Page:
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Friday, April 11, 2014

Unforgettable... that's what I'm not!

My husband has a poor memory, and is well-known for it. I used to think it was just things I told him that he’d forget.  Then I learned he's been this way since he was young; probably from one-too-many hits to the head during his football playing years.  As frustrated as I get when he doesn’t remember something I said, I'm glad of one thing:  he doesn't remember the exact details of every single thing I’ve said and done.  I'd never win an argument if he did!

I recently watched a program about the very few people who are "gifted" with Hyperthymesia—a condition where the person possesses an extremely detailed autobiographical memory of everything—whether they want to remember it or not.

I’m thankful I don't know anyone with that "gift".  I don't want the cold hard facts of my words or actions played back to me.  Those times when a throbbing headache might have made me a crazy woman over some random little thing, or a time when I thought I was saying something witty or clever and instead it sounded nasty.  My glaring “bad days” would flash like a strobe light in my loved ones brains.  Think about it… who of us is so perfect that we want every single thing in our life remembered?

My children are now in their early thirties, but I can still look back at their younger years and wish I’d have said and done a few things different.  What if they could remember, in great detail, all those mom-flubs of mine?  Would they readily forgive them even if they couldn’t ever forget?

In the TV program featuring people with Hyperthymesia, one was a boy about twelve years old.  It showed a conversation with his father, talking about his son.  “When he woke up the other day, he said ‘dad, this is a sad day.’  I asked him why, and my son said ‘we had a fight on this day last year and you yelled at me.’”  How sad! I felt awful for both the father and the son.  I definitely do not want anyone who knows me to have a steel-trap memory like that.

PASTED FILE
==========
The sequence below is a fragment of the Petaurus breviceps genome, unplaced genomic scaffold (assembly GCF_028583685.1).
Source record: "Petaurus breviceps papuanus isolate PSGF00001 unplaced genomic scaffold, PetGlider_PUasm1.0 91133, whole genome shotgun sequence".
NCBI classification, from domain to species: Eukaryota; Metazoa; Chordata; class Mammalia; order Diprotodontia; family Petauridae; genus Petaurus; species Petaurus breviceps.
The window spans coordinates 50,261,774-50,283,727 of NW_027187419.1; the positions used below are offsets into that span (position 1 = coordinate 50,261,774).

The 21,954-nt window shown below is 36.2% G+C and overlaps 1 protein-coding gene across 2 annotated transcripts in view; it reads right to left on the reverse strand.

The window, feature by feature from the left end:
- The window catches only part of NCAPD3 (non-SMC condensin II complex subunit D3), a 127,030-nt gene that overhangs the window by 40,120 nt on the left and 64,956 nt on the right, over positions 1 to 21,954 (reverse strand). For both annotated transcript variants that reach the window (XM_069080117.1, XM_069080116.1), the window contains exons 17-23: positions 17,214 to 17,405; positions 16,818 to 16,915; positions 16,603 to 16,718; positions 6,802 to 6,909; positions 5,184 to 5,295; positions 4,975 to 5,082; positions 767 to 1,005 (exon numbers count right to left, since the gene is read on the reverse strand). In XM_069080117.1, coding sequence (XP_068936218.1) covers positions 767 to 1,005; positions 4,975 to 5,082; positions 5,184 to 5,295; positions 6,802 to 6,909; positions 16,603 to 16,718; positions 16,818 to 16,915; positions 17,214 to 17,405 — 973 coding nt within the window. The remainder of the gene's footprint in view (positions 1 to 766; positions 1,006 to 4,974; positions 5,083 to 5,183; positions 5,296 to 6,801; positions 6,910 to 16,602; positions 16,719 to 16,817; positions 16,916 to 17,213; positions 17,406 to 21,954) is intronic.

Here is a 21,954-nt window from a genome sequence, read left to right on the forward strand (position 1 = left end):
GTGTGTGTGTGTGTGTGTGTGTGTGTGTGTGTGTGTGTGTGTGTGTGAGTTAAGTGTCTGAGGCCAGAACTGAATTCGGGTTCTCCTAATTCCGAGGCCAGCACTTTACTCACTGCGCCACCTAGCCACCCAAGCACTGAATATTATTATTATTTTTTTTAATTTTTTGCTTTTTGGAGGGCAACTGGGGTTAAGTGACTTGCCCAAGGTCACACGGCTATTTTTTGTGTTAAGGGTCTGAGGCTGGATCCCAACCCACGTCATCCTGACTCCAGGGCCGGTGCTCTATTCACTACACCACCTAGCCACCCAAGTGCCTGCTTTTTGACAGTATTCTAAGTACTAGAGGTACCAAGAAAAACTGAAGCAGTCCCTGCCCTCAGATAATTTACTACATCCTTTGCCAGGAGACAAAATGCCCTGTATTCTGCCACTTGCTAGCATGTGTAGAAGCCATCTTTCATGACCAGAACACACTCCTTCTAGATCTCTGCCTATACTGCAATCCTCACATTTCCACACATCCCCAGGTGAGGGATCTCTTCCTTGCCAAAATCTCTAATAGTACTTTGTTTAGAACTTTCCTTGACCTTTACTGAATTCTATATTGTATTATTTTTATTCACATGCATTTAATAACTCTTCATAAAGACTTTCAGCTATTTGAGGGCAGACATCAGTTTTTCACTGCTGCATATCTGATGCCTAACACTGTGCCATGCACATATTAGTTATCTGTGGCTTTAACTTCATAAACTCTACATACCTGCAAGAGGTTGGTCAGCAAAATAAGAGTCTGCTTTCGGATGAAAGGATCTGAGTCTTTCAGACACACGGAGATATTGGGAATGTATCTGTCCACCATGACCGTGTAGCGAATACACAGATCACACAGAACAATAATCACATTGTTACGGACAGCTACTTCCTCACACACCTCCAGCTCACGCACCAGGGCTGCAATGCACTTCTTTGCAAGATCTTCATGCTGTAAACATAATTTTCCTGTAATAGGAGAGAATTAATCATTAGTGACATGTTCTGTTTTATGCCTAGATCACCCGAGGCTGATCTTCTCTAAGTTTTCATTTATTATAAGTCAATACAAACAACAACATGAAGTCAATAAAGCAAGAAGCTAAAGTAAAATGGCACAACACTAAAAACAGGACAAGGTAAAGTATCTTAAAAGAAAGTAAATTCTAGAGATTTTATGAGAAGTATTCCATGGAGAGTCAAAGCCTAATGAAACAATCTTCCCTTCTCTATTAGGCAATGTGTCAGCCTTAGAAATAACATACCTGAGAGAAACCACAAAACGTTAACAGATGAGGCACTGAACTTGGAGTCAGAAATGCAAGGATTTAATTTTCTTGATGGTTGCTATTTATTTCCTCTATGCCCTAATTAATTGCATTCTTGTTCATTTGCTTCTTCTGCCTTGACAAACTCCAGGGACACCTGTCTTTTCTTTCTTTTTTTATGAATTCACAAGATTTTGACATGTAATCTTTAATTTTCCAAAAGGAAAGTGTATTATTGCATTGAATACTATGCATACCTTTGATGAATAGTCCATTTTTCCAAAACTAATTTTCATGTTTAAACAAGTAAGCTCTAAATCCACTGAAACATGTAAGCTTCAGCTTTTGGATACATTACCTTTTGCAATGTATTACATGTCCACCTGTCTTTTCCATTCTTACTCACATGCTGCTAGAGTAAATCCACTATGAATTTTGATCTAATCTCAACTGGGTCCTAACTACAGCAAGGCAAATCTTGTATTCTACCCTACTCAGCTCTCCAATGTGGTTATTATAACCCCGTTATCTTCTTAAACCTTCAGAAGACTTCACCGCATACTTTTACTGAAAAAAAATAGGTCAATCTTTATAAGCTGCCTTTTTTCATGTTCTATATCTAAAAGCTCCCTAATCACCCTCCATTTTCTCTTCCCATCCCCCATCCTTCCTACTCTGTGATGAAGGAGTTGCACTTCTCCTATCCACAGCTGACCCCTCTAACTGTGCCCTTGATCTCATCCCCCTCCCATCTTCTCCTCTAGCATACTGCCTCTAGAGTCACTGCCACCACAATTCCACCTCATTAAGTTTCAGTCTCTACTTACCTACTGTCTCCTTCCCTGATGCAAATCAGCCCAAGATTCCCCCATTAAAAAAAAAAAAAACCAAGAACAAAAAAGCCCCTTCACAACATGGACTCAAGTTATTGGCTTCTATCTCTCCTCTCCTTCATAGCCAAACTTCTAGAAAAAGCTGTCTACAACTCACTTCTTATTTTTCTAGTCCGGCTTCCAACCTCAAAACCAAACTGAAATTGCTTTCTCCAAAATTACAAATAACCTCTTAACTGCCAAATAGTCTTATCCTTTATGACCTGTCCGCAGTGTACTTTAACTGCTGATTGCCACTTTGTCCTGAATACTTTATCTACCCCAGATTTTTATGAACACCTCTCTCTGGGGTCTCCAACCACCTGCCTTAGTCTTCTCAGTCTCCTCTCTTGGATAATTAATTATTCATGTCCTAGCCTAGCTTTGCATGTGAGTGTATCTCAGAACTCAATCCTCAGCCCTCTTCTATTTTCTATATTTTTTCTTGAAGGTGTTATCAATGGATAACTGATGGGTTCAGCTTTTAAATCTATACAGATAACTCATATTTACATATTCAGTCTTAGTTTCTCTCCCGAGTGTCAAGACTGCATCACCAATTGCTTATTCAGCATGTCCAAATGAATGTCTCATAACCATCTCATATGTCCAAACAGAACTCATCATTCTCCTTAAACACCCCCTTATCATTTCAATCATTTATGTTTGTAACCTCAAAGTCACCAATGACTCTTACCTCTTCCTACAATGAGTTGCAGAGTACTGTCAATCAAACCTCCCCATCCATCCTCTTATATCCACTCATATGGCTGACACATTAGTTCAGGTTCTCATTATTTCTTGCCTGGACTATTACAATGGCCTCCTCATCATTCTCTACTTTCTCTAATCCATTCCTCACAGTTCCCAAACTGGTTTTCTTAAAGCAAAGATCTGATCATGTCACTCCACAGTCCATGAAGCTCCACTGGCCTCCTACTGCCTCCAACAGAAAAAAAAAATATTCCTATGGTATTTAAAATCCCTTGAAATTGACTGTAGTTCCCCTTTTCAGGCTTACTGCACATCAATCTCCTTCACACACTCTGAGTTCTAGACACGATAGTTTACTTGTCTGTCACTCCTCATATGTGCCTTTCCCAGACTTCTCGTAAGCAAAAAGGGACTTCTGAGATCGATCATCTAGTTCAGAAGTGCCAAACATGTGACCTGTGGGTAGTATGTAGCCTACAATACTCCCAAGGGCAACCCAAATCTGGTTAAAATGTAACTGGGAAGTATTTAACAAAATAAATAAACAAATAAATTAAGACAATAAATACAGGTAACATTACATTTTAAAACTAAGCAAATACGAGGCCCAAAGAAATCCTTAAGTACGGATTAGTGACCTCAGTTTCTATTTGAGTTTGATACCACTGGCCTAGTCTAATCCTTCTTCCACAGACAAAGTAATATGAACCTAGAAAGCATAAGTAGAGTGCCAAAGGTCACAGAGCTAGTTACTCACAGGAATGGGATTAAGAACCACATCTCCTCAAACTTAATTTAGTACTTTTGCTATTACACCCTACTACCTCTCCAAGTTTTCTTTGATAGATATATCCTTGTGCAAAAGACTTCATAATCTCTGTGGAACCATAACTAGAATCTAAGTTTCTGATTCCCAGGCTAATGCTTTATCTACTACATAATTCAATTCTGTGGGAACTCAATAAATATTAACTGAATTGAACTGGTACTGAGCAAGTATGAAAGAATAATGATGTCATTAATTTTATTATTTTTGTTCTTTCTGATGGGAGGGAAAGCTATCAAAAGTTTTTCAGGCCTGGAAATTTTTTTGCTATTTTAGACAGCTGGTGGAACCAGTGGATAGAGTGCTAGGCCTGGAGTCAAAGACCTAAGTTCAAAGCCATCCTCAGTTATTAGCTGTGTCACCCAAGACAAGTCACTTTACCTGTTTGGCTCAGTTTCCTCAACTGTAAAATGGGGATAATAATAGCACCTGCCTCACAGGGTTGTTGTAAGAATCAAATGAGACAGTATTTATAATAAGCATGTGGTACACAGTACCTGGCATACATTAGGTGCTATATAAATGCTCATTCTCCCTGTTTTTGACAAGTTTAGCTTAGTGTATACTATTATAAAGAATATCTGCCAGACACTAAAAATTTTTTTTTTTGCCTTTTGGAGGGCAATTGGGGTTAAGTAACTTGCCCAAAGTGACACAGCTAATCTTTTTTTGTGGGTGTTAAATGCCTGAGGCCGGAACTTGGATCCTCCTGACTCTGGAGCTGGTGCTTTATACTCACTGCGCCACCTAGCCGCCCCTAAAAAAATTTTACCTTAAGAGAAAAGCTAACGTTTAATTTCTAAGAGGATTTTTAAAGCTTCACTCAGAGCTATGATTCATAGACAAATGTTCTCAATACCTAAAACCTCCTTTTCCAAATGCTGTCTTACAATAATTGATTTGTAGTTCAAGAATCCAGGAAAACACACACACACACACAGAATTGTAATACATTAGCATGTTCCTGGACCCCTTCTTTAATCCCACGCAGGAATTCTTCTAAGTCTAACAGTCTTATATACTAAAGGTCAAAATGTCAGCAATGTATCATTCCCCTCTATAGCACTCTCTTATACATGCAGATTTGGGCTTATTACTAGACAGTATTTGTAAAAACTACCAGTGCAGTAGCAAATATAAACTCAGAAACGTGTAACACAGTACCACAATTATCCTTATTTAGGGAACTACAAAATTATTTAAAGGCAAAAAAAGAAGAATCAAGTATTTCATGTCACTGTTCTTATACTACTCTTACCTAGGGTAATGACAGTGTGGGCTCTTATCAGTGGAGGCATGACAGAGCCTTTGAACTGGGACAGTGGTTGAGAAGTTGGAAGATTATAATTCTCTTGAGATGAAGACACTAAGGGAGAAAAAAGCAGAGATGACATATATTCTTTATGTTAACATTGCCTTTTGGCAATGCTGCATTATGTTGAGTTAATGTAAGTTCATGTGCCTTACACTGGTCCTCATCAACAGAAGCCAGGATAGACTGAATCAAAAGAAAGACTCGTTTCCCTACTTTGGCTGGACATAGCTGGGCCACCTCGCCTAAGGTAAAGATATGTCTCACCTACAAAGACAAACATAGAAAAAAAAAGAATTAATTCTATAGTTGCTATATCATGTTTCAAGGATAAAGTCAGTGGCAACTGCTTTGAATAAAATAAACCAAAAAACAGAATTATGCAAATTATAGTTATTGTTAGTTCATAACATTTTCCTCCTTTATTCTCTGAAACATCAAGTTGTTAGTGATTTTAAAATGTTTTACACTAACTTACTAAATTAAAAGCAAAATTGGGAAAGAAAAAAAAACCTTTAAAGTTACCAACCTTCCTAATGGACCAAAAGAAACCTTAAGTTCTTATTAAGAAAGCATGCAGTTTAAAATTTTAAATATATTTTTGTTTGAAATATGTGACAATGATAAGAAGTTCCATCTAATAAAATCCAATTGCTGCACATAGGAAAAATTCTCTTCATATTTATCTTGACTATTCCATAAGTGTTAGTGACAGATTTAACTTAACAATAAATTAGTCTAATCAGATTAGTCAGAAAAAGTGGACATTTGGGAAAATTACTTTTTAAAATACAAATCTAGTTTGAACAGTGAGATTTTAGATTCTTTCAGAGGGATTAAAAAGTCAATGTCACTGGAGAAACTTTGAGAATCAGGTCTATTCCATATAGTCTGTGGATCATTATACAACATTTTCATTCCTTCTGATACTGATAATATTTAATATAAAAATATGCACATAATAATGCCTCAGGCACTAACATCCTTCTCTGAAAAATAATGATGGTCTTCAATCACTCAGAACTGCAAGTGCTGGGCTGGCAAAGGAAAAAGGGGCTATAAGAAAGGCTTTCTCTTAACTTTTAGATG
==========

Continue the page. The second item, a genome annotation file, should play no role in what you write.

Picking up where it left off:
Imagine having an argument wreck a certain date for you each year, like a festering boil that never goes away.  Yes, I realize the pendulum can also swing the other way, and wonderful events can bring rainbows and sunshine to that particular date too.  But, because I’m a worry-wart, I choose to focus on the bad “what-if’s?”

So far, I have many wonderful memories from my life.  Am I remembering the events the way they really happened?  Probably not.  I’m sure the words are skewed, the pictures in my head, a little off.  But because they are my memories, I can remember as I want—without the “facts” getting in the way.

How are your memories?  Sharp and splendid?  Vague?  However they are, I hope they've become sprinkled with glitter, a little distorted and softened around the edges... memories that bring warm fuzzies ~ and unforgettable happiness. 




4 comments:

  1. Well said dear Lady.

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  2. My mind is like a steel sieve. ;) As I tick off the years, I'm actually a little concerned about how my mind seems to let go of...most things. The good and the bad. Perhaps I should lay off the copious chocolate.

    Oh come now, that's just silly.

    Marilu Henner is a remember-all. She's written quite a few books and I would imagine she's addressed how she deals with her "gift." I think it's the kind of thing you really have to figure out how to control somehow, so it doesn't rule your life with all the "bad day" memories.

    It sure would come in handy, though, if you mistakenly put your keys in the fridge one busy day. Ehem. Not that I would ever do that, but it'd be nice not to upend your entire house like the Tazmanian Devil trying to find them because you couldn't remember, for the life of you, where the hell you put them. ;)

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    1. I agree, Kelly, some things would be awesome (the time my husband and I would save looking for things... we could take a vacation!) but I would never want ALL that information crowding my thoughts.

      And, I especially wouldn't want anyone I care about to remember every stupid, thoughtless, crazy thing I ever said or did. They'd never talk to me again! ;)

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